...and that's only the beginning of the question...
Christopher Yeatts as Hamlet in the Pennsylvania Shakespeare Festival WillPower touring production of Hamlet.
Read: Lilith by George MacDonald.
Watched: A one-hour-and-twenty-minute version of Hamlet by members of the Pennsylvania Shakespeare Festival and a “traditional” performance of King Lear by the theatre department of Northampton Community College.
Listened to: lots of Beatles albums, Bach, Chopin, & contemporary Native American singer/songwriters.
I’ve been wondering about adaptations recently. Here’s the question I’d like readers to answer: Do you hold a sort of “sacrosanct” view of texts, that is, that they should never be adapted, or do you think that anything written is available for change & re-presentation? I’m thinking especially of plays, but this conversation could be relevant for music, books-to-movies, etc. So, do you think that an artist’s original work should stand as it is, or could & should it be adapted to suit the mood of the times? Do you think any “real” presentation of a work is possible when moving from one medium to another, such as page-to-stage, page-to-screen, and so forth?
So, that’s it. That’s my question. But that said, of course I have to go on and give my opinion. First of all, let’s just make it clear that we’re not talking about copyright violations. Let’s assume that the material we’ll discuss is either in the public domain or the adaptor has received permission to do whatever hacking, cutting, and pasting s/he may desire.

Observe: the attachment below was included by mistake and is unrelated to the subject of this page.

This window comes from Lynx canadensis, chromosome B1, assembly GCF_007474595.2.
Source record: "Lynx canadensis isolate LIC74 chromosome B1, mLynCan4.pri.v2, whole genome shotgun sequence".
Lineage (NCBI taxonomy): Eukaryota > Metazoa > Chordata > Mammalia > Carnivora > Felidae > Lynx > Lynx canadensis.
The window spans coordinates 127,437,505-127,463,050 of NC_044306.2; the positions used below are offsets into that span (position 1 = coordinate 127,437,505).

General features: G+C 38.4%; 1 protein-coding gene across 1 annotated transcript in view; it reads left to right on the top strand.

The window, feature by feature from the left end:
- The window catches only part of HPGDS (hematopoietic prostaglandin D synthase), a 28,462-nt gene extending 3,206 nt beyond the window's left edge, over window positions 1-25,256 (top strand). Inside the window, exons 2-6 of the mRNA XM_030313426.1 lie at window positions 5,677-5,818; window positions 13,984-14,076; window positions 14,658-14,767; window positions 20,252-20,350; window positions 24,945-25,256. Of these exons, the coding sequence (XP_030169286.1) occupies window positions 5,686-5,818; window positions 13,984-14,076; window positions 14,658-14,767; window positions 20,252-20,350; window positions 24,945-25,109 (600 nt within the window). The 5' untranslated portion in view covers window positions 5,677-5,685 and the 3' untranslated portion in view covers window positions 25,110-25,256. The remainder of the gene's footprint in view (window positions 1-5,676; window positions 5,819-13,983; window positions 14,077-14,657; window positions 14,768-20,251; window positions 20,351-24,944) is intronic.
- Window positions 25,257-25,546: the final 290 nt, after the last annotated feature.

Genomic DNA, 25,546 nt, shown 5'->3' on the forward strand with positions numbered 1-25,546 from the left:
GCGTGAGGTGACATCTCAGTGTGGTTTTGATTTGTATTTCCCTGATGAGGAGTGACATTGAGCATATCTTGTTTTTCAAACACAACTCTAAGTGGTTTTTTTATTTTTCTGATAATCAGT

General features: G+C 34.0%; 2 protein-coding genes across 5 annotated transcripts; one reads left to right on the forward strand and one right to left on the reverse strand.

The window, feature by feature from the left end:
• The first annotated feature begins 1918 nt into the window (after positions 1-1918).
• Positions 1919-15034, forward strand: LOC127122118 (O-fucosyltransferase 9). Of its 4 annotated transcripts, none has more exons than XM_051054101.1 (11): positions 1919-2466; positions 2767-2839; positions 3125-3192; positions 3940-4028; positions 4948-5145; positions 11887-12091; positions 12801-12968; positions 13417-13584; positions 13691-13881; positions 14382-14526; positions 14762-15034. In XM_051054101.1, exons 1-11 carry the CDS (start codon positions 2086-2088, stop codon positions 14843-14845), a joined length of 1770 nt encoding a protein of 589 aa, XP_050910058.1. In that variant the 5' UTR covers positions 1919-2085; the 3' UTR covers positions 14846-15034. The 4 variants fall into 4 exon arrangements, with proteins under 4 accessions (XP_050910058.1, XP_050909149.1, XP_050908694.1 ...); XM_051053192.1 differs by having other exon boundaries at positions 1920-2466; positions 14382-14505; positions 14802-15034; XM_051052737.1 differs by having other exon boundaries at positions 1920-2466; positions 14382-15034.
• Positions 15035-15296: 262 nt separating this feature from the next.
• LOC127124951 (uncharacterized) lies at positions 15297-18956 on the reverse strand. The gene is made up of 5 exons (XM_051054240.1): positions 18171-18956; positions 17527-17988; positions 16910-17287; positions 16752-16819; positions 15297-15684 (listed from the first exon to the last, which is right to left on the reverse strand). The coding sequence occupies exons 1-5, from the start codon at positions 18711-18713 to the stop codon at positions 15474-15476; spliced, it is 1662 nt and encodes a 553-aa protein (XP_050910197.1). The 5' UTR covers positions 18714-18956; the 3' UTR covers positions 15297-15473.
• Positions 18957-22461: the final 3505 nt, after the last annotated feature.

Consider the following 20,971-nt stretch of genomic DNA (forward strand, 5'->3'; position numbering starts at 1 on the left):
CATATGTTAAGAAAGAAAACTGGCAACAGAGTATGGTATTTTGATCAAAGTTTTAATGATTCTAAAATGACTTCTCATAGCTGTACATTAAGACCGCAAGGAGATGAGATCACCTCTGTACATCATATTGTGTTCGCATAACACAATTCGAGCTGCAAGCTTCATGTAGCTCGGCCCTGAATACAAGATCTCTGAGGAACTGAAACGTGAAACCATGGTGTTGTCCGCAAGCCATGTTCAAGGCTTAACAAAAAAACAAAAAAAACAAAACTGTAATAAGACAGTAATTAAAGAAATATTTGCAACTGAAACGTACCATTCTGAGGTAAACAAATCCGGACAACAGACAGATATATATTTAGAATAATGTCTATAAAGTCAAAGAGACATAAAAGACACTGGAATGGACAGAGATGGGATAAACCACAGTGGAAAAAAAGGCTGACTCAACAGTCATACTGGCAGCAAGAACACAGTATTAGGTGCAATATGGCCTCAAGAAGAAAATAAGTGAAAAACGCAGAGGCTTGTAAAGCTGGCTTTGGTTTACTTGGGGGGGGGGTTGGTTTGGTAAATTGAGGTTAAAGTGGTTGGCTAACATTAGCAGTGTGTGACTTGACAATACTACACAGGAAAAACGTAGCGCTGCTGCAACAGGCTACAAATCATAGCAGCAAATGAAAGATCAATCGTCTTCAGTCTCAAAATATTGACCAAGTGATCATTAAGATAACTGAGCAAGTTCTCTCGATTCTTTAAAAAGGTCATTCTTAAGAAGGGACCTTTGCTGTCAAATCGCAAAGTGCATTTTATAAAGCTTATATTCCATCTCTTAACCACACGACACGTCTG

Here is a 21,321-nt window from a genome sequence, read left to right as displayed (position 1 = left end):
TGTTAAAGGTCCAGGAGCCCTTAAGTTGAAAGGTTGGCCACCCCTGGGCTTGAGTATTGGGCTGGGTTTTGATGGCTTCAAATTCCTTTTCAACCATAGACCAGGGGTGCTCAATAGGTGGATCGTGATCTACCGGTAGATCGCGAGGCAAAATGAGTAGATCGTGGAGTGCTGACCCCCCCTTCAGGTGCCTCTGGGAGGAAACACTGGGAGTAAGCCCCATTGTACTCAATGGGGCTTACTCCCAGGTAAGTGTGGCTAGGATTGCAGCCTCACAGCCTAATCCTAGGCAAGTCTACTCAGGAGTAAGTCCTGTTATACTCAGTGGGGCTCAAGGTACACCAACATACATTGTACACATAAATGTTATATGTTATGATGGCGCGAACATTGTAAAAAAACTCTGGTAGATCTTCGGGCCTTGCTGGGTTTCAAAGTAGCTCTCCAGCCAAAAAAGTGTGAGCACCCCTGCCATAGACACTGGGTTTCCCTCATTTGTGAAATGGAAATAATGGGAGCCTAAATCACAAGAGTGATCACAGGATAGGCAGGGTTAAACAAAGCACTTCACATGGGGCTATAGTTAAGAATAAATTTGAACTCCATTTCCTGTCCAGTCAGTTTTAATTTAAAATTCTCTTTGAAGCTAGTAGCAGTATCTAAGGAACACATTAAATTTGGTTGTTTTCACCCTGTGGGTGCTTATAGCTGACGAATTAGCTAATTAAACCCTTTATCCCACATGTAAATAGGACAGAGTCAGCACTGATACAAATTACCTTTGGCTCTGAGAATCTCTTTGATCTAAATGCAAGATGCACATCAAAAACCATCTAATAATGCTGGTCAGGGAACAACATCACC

I used to believe that any text, or indeed any original work of art, was almost sacred, that it should not be touched or changed at all. I was horrified by The Lord of the Rings when it first came out, due to the drastic changes the director made. He ruined Faramir’s character, changed some crucial speeches, and left out the last sixth of the book! Good grief. Well, now I love those movies for their own sake, but still feel a bit of sinking sickness when I think of all the viewers who may never read the books and will always have the wrong impression. I had a similar reaction to “Narnia” an a first viewing. How dare he change nearly every word of the original book & turn it into a fairly lousy screenplay & throw in some retarded scene of cheesy drama on the ice and leave out the Emperor-Beyond-the-Sea & the Deep Magic from before the Dawn of Time, and why were the children whining to go home all the time? You can see I’m rather passionate about this, still. Even though I appreciate those movies for their own sake, as great movies, I shudder when I think of them as visual representations of the books.
But recently I’ve been developing a new attitude towards adaptations. It began this summer in Oxford, when my prof. Emma Smith said many times that she thought the best directors of Shakespeare were those who were not afraid to cut, paste, change, hack, chop, and disfigure to their hearts’ content. Well, she didn’t exactly say it like that, but that was the idea. Her premise seemed to be that any new production of an old play is a work of art in its own right, and must change with the times/places to be relevant, fresh, and compelling. And I’m beginning to agree with her.